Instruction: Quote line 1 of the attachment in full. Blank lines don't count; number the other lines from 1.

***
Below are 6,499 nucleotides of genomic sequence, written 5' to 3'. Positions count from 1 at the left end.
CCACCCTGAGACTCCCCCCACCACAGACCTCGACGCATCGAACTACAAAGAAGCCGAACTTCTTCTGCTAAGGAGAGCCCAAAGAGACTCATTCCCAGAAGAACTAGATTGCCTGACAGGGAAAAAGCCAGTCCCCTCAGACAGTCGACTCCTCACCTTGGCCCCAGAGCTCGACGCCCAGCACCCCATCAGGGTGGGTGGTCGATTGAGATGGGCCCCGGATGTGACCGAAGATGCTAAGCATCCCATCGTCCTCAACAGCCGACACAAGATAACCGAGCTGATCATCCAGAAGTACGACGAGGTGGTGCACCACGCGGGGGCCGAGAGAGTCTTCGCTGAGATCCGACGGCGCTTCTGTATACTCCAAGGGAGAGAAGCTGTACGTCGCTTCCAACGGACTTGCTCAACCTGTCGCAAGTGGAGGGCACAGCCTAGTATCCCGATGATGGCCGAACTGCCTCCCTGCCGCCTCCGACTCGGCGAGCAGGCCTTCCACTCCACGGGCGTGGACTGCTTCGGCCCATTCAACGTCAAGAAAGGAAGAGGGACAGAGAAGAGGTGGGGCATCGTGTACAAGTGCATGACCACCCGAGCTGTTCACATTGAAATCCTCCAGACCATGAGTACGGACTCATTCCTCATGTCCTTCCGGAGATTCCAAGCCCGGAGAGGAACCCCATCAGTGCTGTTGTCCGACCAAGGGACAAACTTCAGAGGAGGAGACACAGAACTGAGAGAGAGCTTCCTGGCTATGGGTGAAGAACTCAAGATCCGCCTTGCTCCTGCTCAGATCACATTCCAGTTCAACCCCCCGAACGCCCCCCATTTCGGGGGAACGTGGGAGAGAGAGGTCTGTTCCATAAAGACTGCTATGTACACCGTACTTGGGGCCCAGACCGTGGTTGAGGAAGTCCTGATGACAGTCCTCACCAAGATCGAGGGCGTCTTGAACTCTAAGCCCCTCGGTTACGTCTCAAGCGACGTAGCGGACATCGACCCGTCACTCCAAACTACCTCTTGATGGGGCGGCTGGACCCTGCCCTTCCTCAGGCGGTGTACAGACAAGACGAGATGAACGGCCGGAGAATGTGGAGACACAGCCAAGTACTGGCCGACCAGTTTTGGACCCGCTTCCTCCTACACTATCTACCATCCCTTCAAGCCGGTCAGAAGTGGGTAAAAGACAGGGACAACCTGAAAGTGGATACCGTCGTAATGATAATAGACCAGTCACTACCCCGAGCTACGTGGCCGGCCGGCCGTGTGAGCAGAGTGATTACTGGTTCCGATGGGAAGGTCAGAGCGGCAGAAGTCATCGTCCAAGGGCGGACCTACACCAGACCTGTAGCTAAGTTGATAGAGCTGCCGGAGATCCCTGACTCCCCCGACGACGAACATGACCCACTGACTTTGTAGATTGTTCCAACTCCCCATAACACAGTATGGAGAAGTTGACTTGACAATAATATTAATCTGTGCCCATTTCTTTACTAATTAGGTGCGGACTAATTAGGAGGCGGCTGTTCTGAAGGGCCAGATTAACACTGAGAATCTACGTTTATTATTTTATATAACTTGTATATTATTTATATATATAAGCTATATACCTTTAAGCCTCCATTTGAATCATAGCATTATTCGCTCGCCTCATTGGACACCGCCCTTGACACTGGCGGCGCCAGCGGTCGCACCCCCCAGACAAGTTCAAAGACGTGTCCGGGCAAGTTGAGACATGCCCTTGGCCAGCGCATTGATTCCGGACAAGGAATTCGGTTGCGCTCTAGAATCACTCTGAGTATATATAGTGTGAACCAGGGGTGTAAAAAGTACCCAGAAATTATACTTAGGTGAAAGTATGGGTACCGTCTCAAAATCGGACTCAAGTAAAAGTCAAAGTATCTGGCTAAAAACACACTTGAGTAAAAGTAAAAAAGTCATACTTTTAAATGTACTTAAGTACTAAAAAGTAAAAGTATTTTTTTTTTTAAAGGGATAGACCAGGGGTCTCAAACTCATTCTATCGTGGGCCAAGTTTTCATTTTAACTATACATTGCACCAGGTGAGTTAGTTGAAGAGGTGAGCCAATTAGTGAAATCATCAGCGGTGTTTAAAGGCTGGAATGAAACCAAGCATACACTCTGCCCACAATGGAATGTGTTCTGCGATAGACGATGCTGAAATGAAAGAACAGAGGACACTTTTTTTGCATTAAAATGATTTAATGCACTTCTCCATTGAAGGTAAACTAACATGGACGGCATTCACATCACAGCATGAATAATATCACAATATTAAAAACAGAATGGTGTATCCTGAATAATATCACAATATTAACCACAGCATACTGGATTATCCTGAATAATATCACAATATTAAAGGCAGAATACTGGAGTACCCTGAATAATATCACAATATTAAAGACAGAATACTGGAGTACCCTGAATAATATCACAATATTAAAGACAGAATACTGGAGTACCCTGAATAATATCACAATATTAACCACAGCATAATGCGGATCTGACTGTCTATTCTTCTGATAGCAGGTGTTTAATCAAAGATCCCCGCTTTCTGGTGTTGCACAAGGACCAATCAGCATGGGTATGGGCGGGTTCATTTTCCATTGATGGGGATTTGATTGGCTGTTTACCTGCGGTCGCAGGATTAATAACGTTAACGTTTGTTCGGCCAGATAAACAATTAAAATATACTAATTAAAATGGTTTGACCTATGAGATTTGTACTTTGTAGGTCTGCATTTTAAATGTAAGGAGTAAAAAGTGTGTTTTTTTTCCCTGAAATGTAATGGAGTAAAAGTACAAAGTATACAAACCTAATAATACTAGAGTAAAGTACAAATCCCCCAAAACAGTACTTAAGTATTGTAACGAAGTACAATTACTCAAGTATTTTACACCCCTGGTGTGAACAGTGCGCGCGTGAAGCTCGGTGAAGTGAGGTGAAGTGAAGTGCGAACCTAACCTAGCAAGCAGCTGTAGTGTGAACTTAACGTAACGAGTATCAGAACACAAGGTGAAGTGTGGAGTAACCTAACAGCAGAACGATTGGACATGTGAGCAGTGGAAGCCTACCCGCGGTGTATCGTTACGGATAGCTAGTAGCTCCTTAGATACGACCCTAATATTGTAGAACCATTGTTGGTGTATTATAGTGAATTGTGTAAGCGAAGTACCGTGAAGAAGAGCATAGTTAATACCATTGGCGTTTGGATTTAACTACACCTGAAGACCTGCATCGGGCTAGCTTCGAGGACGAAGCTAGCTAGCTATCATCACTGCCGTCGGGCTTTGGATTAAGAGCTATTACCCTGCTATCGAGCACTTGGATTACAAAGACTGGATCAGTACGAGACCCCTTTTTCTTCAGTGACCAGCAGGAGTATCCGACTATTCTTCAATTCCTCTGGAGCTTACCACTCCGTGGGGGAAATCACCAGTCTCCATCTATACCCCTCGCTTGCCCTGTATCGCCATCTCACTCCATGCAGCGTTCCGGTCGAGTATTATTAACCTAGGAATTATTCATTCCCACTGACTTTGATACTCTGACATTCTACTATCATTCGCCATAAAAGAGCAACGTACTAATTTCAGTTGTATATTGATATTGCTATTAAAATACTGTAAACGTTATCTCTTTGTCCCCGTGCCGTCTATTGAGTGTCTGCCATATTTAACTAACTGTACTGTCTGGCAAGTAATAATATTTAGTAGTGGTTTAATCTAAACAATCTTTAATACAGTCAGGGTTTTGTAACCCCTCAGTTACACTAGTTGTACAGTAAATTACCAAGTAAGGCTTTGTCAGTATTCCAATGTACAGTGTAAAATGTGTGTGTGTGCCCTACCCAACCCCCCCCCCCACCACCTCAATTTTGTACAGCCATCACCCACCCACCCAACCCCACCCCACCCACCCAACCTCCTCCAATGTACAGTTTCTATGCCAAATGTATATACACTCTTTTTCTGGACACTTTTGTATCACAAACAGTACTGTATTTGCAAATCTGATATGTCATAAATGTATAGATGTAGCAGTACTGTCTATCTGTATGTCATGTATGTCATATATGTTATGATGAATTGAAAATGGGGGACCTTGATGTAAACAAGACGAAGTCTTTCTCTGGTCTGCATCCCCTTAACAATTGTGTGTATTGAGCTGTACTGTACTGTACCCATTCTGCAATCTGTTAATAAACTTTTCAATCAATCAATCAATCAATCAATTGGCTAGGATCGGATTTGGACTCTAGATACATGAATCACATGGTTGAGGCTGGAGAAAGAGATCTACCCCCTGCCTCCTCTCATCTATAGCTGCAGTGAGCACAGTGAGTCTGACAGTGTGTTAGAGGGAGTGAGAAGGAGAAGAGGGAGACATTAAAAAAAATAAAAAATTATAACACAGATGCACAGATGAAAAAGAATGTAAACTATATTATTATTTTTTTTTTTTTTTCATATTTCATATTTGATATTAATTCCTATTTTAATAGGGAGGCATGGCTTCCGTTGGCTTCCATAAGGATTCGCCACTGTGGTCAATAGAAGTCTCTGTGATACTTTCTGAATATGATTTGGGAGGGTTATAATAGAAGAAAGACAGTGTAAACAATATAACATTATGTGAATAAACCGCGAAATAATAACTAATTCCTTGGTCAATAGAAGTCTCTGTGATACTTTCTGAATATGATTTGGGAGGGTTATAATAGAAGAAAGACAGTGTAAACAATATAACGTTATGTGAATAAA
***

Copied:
Below are 6,499 nucleotides of genomic sequence, written 5' to 3'. Positions count from 1 at the left end.